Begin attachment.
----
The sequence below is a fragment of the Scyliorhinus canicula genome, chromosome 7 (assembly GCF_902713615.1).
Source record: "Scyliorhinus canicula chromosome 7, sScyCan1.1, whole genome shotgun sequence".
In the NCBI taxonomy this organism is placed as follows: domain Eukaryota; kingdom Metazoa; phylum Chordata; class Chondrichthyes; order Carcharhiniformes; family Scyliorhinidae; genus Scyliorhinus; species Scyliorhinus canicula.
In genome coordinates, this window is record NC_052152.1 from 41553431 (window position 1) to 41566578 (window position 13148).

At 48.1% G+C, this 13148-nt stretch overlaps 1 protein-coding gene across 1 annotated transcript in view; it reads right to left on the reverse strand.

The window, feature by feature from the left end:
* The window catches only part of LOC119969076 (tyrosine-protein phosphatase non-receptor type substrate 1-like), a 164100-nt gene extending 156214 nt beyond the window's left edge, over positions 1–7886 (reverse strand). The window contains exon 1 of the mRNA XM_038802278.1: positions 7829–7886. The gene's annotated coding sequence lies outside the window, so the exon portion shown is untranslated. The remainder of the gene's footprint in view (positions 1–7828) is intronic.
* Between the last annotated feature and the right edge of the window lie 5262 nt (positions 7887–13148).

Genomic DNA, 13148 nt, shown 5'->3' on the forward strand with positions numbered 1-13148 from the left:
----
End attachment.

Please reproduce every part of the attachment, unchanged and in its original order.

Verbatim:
The sequence below is a fragment of the Scyliorhinus canicula genome, chromosome 7 (assembly GCF_902713615.1).
Source record: "Scyliorhinus canicula chromosome 7, sScyCan1.1, whole genome shotgun sequence".
In the NCBI taxonomy this organism is placed as follows: domain Eukaryota; kingdom Metazoa; phylum Chordata; class Chondrichthyes; order Carcharhiniformes; family Scyliorhinidae; genus Scyliorhinus; species Scyliorhinus canicula.
In genome coordinates, this window is record NC_052152.1 from 41553431 (window position 1) to 41566578 (window position 13148).

At 48.1% G+C, this 13148-nt stretch overlaps 1 protein-coding gene across 1 annotated transcript in view; it reads right to left on the reverse strand.

The window, feature by feature from the left end:
* The window catches only part of LOC119969076 (tyrosine-protein phosphatase non-receptor type substrate 1-like), a 164100-nt gene extending 156214 nt beyond the window's left edge, over positions 1–7886 (reverse strand). The window contains exon 1 of the mRNA XM_038802278.1: positions 7829–7886. The gene's annotated coding sequence lies outside the window, so the exon portion shown is untranslated. The remainder of the gene's footprint in view (positions 1–7828) is intronic.
* Between the last annotated feature and the right edge of the window lie 5262 nt (positions 7887–13148).

Genomic DNA, 13148 nt, shown 5'->3' on the forward strand with positions numbered 1-13148 from the left: